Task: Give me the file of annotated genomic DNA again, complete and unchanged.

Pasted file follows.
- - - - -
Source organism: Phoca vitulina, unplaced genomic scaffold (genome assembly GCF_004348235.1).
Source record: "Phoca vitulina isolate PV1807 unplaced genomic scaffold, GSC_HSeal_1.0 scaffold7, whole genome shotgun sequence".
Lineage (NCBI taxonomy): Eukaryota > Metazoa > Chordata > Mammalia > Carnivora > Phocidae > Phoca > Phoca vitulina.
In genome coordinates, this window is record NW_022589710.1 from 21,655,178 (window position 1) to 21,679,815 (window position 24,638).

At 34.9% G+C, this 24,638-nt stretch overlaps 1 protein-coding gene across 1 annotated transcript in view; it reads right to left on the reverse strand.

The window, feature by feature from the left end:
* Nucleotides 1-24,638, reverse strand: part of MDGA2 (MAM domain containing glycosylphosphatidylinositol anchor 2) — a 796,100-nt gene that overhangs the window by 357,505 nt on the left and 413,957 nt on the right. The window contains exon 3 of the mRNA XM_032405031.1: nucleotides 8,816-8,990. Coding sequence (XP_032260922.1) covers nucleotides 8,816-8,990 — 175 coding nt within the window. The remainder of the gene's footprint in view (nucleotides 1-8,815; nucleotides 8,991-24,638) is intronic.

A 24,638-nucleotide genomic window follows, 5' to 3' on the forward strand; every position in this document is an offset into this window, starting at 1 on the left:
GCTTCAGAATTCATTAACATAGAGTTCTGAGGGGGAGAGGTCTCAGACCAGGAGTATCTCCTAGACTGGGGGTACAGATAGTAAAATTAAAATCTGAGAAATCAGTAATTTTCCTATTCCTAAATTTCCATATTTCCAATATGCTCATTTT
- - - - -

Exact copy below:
Source organism: Phoca vitulina, unplaced genomic scaffold (genome assembly GCF_004348235.1).
Source record: "Phoca vitulina isolate PV1807 unplaced genomic scaffold, GSC_HSeal_1.0 scaffold7, whole genome shotgun sequence".
Lineage (NCBI taxonomy): Eukaryota > Metazoa > Chordata > Mammalia > Carnivora > Phocidae > Phoca > Phoca vitulina.
In genome coordinates, this window is record NW_022589710.1 from 21,655,178 (window position 1) to 21,679,815 (window position 24,638).

At 34.9% G+C, this 24,638-nt stretch overlaps 1 protein-coding gene across 1 annotated transcript in view; it reads right to left on the reverse strand.

The window, feature by feature from the left end:
* Nucleotides 1-24,638, reverse strand: part of MDGA2 (MAM domain containing glycosylphosphatidylinositol anchor 2) — a 796,100-nt gene that overhangs the window by 357,505 nt on the left and 413,957 nt on the right. The window contains exon 3 of the mRNA XM_032405031.1: nucleotides 8,816-8,990. Coding sequence (XP_032260922.1) covers nucleotides 8,816-8,990 — 175 coding nt within the window. The remainder of the gene's footprint in view (nucleotides 1-8,815; nucleotides 8,991-24,638) is intronic.

A 24,638-nucleotide genomic window follows, 5' to 3' on the forward strand; every position in this document is an offset into this window, starting at 1 on the left:
GCTTCAGAATTCATTAACATAGAGTTCTGAGGGGGAGAGGTCTCAGACCAGGAGTATCTCCTAGACTGGGGGTACAGATAGTAAAATTAAAATCTGAGAAATCAGTAATTTTCCTATTCCTAAATTTCCATATTTCCAATATGCTCATTTT